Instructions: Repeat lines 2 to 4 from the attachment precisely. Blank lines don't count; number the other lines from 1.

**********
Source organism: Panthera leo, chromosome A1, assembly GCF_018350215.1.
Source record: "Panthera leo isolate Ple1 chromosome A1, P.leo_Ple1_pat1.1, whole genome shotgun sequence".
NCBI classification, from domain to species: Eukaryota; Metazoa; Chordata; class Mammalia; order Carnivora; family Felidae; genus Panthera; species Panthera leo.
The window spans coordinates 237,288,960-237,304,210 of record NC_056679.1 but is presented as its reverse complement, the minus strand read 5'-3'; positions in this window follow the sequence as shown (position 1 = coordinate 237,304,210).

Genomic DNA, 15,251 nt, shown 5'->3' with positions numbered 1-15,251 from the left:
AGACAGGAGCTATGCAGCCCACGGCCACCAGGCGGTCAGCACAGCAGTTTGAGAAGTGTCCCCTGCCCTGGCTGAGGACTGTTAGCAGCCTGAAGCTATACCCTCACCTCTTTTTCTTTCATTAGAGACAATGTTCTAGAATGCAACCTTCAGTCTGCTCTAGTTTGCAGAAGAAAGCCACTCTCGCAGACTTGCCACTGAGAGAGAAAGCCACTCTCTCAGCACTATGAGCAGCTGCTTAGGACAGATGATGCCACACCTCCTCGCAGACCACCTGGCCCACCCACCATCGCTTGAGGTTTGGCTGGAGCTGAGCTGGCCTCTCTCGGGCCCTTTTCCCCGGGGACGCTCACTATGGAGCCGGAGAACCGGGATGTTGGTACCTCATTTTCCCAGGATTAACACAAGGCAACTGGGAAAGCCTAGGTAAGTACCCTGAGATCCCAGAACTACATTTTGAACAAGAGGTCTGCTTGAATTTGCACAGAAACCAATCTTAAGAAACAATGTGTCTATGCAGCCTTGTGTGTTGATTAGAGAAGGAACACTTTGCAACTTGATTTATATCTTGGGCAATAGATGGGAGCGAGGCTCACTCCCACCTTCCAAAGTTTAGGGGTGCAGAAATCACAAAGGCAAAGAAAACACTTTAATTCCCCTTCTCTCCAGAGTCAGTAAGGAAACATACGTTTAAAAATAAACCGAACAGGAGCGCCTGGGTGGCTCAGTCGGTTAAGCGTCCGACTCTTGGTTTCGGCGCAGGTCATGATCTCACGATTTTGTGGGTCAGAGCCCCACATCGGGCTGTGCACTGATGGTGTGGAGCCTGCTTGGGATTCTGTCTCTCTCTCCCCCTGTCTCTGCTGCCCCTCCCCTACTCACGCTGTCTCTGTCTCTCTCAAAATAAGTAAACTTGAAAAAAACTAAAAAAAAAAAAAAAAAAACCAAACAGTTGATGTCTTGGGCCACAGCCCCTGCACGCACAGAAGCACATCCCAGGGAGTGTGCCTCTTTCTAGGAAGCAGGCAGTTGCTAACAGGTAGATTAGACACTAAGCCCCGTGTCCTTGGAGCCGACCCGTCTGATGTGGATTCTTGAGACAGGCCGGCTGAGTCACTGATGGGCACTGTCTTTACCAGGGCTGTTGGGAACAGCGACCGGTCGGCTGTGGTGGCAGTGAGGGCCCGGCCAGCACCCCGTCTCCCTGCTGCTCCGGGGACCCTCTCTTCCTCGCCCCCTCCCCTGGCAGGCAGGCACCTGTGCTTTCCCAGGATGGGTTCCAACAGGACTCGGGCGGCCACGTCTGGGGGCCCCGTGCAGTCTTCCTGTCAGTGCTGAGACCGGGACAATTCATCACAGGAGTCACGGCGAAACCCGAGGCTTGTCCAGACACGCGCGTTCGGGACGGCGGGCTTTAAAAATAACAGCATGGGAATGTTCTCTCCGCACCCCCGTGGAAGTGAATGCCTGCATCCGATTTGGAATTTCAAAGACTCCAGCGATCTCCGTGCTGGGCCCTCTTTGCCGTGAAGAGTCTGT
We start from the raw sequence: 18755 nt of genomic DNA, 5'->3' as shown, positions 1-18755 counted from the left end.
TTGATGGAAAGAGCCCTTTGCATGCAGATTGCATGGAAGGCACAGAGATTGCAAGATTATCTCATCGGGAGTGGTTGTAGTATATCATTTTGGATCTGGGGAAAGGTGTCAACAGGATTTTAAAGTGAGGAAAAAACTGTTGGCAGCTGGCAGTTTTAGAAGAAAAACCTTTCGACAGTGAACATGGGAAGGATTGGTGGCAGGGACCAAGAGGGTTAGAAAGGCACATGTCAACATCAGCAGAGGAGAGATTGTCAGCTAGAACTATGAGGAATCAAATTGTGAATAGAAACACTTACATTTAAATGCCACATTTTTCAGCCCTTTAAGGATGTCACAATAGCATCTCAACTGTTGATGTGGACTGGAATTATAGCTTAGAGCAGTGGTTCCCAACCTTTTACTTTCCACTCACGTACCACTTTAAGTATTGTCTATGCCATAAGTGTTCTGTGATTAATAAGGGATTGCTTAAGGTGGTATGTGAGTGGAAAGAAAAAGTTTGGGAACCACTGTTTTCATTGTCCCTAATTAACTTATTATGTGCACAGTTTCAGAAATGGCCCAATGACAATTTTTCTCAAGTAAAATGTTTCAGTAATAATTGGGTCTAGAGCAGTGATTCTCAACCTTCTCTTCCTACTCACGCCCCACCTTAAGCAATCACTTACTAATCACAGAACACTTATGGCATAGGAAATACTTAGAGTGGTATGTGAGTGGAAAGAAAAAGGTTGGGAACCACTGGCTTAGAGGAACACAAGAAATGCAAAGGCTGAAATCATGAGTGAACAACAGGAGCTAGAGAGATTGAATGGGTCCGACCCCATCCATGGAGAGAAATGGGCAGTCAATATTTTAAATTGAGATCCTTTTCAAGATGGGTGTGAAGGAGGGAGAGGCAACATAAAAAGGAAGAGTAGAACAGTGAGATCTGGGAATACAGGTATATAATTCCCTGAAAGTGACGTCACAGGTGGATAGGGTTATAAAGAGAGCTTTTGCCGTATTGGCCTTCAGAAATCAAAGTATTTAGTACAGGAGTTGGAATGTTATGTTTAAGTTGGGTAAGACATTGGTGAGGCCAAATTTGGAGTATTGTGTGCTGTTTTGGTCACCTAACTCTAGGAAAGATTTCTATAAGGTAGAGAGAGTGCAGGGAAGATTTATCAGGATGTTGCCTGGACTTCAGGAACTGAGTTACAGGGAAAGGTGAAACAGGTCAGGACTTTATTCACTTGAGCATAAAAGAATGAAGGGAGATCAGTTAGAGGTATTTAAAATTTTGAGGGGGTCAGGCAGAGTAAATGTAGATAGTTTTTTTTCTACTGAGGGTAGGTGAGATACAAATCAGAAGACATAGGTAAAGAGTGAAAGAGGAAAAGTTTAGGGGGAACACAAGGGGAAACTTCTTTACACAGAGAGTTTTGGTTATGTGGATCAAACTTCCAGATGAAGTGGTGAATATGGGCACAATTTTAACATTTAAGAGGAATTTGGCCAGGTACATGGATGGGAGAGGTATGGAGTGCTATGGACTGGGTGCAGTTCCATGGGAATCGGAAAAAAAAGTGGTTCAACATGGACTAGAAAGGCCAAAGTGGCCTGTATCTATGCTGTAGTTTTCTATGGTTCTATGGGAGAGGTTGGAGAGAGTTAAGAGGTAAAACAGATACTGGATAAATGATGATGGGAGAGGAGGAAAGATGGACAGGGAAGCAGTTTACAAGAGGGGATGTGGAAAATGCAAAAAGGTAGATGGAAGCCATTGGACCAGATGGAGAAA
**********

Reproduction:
Source record: "Panthera leo isolate Ple1 chromosome A1, P.leo_Ple1_pat1.1, whole genome shotgun sequence".
NCBI classification, from domain to species: Eukaryota; Metazoa; Chordata; class Mammalia; order Carnivora; family Felidae; genus Panthera; species Panthera leo.
The window spans coordinates 237,288,960-237,304,210 of record NC_056679.1 but is presented as its reverse complement, the minus strand read 5'-3'; positions in this window follow the sequence as shown (position 1 = coordinate 237,304,210).